China inflation numbers not as worrisome as some think
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Food price is the biggest component of China’s CPI
China’s February CPI (consumer price index) increased at a faster pace, rising to 3.2% year-over-year, compared to the prior month’s 2.0%. While all countries have a consumer price index that measures a basket of goods that households spend on, calculation varies across countries because each household in a given country allocates its household expenditures differently. For a country like China that is still developing, a significant portion of household income is spent on food. Thus, 31.8% of CPI is based on food price, followed by 17.2% for residential expenditures.
Analysts worry higher inflation may force policymakers to tighten monetary policies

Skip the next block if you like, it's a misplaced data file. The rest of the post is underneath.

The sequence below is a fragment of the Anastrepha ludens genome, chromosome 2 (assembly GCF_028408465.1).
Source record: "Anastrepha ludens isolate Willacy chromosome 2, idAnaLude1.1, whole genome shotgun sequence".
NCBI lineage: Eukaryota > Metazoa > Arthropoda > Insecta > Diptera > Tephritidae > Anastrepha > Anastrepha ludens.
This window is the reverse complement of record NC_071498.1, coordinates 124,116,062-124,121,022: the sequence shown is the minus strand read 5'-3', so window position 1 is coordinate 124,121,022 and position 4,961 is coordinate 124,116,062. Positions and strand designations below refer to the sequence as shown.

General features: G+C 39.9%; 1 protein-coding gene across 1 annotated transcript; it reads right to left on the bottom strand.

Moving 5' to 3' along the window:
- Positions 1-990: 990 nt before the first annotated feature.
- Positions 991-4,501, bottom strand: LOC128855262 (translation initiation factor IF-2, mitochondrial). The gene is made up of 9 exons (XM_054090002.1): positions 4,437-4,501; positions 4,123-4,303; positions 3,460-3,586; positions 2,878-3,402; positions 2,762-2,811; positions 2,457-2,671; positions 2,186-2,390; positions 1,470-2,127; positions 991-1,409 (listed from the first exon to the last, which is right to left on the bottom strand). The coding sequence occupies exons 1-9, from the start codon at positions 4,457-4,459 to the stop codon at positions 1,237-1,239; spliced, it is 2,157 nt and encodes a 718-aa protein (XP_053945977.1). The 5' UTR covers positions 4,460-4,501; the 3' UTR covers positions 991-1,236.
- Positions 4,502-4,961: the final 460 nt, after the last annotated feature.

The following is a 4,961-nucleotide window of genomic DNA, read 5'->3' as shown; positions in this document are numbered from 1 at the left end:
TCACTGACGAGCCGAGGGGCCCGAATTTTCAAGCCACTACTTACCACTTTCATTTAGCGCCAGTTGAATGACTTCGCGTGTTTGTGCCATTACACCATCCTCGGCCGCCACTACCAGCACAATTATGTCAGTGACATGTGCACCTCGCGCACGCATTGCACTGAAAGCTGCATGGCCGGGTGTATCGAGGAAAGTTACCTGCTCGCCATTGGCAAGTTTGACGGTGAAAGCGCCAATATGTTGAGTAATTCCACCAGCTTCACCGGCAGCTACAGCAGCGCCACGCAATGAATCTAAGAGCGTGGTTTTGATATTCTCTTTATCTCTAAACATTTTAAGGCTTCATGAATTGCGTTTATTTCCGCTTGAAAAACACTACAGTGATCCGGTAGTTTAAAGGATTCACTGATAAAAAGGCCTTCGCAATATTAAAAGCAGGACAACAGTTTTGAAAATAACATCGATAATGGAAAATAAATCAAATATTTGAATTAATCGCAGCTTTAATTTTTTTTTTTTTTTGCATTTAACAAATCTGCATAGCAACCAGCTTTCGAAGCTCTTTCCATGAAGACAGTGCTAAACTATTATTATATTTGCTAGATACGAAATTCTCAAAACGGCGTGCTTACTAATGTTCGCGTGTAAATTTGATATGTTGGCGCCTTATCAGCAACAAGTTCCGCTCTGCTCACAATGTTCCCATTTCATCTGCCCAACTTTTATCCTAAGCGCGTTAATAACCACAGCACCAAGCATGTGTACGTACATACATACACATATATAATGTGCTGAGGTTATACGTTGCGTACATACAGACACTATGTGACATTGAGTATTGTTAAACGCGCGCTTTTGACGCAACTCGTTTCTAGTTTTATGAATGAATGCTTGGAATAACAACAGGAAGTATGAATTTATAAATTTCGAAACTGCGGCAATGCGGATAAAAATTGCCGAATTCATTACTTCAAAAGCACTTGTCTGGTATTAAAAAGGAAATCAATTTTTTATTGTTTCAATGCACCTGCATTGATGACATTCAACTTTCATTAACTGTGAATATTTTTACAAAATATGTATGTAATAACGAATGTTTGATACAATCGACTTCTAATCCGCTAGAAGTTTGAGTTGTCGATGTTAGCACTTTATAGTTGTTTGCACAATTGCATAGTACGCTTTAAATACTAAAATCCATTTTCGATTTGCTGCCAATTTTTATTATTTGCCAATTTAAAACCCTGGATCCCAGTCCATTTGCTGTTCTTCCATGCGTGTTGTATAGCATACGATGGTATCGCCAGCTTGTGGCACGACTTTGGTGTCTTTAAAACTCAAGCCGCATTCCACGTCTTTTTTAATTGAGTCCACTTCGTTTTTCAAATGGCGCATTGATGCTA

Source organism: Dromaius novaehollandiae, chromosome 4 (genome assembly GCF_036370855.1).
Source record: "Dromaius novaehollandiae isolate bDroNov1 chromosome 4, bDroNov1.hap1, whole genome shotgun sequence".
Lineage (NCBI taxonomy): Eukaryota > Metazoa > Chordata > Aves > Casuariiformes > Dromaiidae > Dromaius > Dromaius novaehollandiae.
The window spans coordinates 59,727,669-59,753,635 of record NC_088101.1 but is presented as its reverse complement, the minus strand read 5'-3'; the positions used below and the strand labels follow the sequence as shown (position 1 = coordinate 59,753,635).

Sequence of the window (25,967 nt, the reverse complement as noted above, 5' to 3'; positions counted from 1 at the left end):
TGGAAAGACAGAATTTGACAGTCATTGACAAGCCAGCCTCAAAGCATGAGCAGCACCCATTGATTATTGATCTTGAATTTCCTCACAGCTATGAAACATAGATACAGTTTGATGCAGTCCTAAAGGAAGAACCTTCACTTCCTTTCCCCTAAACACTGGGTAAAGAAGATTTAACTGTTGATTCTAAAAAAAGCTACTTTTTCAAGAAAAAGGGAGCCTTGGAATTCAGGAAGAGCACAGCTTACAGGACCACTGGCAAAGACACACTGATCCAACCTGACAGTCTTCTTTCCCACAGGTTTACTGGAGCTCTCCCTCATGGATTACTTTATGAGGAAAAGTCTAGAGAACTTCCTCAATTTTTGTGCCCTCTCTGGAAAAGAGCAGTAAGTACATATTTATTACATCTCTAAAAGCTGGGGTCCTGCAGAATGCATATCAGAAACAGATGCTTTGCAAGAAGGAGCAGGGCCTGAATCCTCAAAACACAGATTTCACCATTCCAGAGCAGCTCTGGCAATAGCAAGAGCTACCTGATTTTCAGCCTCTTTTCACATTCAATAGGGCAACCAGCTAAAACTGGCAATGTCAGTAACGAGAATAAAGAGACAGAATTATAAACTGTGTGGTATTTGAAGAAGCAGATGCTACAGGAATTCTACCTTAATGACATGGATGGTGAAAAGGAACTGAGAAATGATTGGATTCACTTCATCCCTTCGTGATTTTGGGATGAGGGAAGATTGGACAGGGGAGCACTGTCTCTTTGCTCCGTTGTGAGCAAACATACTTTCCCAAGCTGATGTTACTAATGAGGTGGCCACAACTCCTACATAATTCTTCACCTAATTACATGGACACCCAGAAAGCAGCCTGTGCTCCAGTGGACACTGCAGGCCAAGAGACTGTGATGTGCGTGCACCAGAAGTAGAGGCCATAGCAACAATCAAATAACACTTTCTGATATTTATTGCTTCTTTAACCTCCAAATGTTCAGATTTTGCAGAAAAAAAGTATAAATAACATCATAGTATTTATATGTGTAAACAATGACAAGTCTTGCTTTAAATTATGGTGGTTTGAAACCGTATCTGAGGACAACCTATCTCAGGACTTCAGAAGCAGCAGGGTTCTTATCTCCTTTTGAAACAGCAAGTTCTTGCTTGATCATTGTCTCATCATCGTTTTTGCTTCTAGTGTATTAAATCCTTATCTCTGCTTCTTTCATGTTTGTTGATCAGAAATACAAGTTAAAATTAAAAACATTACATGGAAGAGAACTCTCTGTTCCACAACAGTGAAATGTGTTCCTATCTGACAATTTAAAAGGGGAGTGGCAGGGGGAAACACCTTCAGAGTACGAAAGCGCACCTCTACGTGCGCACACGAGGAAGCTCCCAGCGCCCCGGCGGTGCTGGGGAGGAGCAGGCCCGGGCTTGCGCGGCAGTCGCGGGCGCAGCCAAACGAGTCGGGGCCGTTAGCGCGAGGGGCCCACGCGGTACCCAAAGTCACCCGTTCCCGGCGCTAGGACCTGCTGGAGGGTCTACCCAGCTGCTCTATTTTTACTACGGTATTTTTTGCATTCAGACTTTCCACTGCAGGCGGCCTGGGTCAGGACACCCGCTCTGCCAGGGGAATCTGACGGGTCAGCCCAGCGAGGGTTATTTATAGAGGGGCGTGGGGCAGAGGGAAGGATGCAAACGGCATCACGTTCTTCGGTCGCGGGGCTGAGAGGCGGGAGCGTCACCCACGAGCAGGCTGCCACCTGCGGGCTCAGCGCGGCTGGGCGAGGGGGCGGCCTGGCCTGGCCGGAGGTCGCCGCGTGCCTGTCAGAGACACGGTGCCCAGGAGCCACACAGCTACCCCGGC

While analysts worry that higher inflation may force policymakers to tighten monetary policies, which will hurt economic growth, China’s February inflation rate is skewed to the upside as the Lunar New Year took place in February this year, as opposed to January last year. The key driver of February’s CPI, food price, rose 6.0% year-over-year, even though food prices rose at a higher pace of 10.5% year-over-year during 2012’s New Year. Inflation should come down from March as the effects of Chinese New Years wears off. Additionally, some fertilizer firms have seen increased potash purchases from China earlier this year, which should increase crop production and help with the higher food prices.
The market could have priced the worry in already
This is positive for companies such as DRYS, DSX, VLCCF and TK mentioned earlier in the short, medium and long term as the market could have already priced in the worries. It also favors the Guggenheim Shipping ETF (SEA), an ETF that invests in high dividends paying shipping firms world-wide.
- Monetary policies are tools that central banks use to increase or decrease demand for loans through changes in the base interest rate or bank’s ability to lend out money. ↩
- See “China’s manufacturing activity has significant impact on shipping.” ↩